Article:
Who is right in the bus ticket debate?

Chelsea Pimm, 21, was refused a bus ticket in Adelaide when she only had a $20 note. Picture: Stephen Laffer

IS IT the passenger’s responsibility to have close to or the exact change when buying a ticket on public transport?

It’s a question that has ignited fiery debate on social media after a woman was refused passage on a bus because the driver wouldn’t accept a $20 note.

Charity call centre operator Chelsea Pimm, 21, was left stranded in Adelaide after a “rude” bus driver refused to accept her money or sell her a ticket.

Ms Pimm said the driver kicked her off the M44 bus just after 8pm on a cold week night because she only had a $20 note to pay for the $5.20 fare.

“It’s pitch black at night, it’s scary, anything could happen and I had to stay at the places which were lit for my own safety, on my own for more than 30 minutes,’’ Ms Pimm said.

Thousands of people have since taken to social media to express their views on the matter with an overwhelming majority saying Ms Pimm should have been let on the bus.

One Facebook user wrote: “If she didn’t have correct change why not just let her on the bus anyway? It’s not like she was trying to dodge a fare.”

Another said: “Easy fixed. Just get on. If they want you off they’ll call the cops. You’re not refusing to pay they are refusing to accept legal tender as payment.”

“Since when is it the responsibility of the passenger to have as close as possible the correct money, either way legal tender of cash cannot and should not be refused,” another wrote.

Those on the other side of the argument said it was the passenger’s responsibility to ensure they always carried change.

“It’s not hard to obtain change especially if you know the only means of transport is bus or train. Giving the bus driver a $20 is a joke however he could’ve been nice and let her on the bus!” one person wrote.

“Before blaming this bus driver for his actions maybe take ownership of your own actions. Not saying he did the right thing by leaving her but they don’t carry a lot of change on them and if everyone gave him a $20 for a fare then he would have no change left to give,” another said.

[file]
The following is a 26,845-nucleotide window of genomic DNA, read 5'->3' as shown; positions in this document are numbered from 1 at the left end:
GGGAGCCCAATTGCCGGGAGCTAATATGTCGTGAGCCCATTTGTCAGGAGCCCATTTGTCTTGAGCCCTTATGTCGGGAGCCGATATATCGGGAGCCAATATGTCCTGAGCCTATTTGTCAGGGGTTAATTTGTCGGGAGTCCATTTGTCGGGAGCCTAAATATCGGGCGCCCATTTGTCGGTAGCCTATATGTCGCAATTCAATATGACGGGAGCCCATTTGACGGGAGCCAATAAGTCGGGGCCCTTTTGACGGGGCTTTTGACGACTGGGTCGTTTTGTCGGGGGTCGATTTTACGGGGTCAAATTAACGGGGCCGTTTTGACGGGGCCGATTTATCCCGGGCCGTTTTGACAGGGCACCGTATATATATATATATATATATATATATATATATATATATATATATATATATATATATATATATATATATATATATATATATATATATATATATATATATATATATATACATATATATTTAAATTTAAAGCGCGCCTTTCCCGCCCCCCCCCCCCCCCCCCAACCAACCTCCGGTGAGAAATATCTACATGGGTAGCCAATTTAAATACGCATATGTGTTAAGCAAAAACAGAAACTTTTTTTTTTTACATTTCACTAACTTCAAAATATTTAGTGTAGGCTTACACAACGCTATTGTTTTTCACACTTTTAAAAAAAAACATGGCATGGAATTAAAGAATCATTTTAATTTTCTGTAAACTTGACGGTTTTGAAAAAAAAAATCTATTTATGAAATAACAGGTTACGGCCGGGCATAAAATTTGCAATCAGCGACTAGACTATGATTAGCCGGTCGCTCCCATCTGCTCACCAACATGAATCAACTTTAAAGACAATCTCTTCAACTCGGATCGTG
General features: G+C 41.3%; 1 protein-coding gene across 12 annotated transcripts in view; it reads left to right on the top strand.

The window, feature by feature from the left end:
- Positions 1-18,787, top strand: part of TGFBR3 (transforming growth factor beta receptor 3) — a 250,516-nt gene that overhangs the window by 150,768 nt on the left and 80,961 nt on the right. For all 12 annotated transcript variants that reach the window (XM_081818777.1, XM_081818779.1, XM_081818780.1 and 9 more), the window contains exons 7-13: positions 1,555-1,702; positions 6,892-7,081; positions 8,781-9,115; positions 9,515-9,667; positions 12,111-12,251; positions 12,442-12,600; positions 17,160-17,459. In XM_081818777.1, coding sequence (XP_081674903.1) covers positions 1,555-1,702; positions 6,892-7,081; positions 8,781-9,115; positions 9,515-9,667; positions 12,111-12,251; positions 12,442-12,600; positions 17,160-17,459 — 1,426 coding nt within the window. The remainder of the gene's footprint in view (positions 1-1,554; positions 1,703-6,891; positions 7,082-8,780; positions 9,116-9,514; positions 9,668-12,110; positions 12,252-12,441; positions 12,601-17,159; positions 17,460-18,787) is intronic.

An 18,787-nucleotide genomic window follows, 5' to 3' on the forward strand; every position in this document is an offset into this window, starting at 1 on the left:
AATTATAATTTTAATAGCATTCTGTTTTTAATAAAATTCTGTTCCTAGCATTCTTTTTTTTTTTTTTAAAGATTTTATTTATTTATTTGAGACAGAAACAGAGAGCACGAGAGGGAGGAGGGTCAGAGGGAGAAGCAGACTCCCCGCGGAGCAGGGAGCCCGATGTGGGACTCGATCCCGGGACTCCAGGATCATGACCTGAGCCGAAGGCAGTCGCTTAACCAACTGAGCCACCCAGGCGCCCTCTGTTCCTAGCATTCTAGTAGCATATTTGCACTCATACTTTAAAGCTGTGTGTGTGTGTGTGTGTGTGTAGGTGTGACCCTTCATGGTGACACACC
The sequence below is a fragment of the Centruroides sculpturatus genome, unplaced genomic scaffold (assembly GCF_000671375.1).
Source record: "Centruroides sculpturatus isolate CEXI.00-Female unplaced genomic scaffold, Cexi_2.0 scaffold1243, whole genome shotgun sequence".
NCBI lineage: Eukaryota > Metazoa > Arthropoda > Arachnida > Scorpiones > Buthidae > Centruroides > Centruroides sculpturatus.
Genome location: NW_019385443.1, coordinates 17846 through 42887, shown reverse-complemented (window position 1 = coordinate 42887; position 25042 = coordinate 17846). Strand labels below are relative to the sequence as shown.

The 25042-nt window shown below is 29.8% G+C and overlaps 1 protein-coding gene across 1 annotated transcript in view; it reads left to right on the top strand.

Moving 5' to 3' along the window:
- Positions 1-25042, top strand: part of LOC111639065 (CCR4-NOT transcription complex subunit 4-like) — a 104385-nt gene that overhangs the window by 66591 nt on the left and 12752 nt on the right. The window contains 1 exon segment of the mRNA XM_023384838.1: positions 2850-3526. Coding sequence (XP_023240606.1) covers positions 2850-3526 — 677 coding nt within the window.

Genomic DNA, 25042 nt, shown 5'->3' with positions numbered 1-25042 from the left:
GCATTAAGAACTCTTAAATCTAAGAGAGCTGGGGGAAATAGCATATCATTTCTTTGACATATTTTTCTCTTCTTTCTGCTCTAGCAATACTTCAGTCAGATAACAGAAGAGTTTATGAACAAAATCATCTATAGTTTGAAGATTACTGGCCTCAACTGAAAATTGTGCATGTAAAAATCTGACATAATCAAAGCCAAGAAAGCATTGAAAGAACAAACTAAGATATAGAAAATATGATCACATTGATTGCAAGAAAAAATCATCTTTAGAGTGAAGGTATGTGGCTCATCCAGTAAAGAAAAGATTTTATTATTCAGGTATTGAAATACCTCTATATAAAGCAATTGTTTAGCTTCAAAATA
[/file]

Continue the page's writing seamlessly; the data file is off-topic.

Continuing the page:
A transport department spokeswoman said the incident was being investigated because “it’s not the policy to only accept the correct change” and apologised for the “inconvenience or distress caused to the passenger”.

Light-City Buses, which runs the M44 service, could not be contacted for comment.

Chelsea Pimm 21 was refused a bus ticket at night because she only had a $20 note. Picture: Stephen Laffer

Chelsea Pimm 21 was refused a bus ticket at night because she only had a $20 note. Picture: Stephen LafferSource:News Corp Australia

According to lobby group, People for Public Transport, the incident involving Ms Pimm comes as no surprise and said that it had received similar complaints from other passengers in the past.

PPT president Thanasis Avramis said there were “no notice on buses warning people they only accept correct change’’.

Mr Avramis said he appreciated drivers wouldn’t want to be a potential crime target by carrying large amounts of change but he said there should be an option to pay for fares by credit card.

“The department should investigate rolling out such electronic payment machines across the network,’’ he said.

While public transport rules and guidelines vary between Australian states and territories, it’s not the only incident of its kind.

Earlier this year, a Perth bus driver refused to give a young girl with no money a ride, despite a passenger offering to pay the 80 cent fare.

The incident occurred near Westfield Whitford City shopping centre when the girl realised she did not have enough credit on her Smartrider to pay the fare. Transperth investigated the incident.

Daniel Willis said he was kicked off a bus because the driver didn't like his Victoria’s Secret singlet. Picture: Daniel Hartley-Allen.

Daniel Willis said he was kicked off a bus because the driver didn’t like his Victoria’s Secret singlet. Picture: Daniel Hartley-Allen.Source:News Limited

In Darwin, a young man was refused passage on a bus in 2013 because the driver deemed his singlet to be too racy.

Twenty-two year old Daniel Willis attempted to board a bus with his girlfriend but the driver told him he would not let him on “because you can’t get on with that singlet”.

Mr Willis’ top depicted a Victoria’s Secret model posing in her underwear, which he bought from a surf shop in NSW.

“It’s not offensive — I’m a real beachy person and it’s just a print on the front of a beachy singlet,” he said. “No one has ever said anything bad about it before.

“Victoria’s Secret models are on television and (billboards) all the time. Maybe (the bus driver) is living a bit in the past. It’s the 21st century and times have moved on.”

In the end the couple was forced to walk to their destination.

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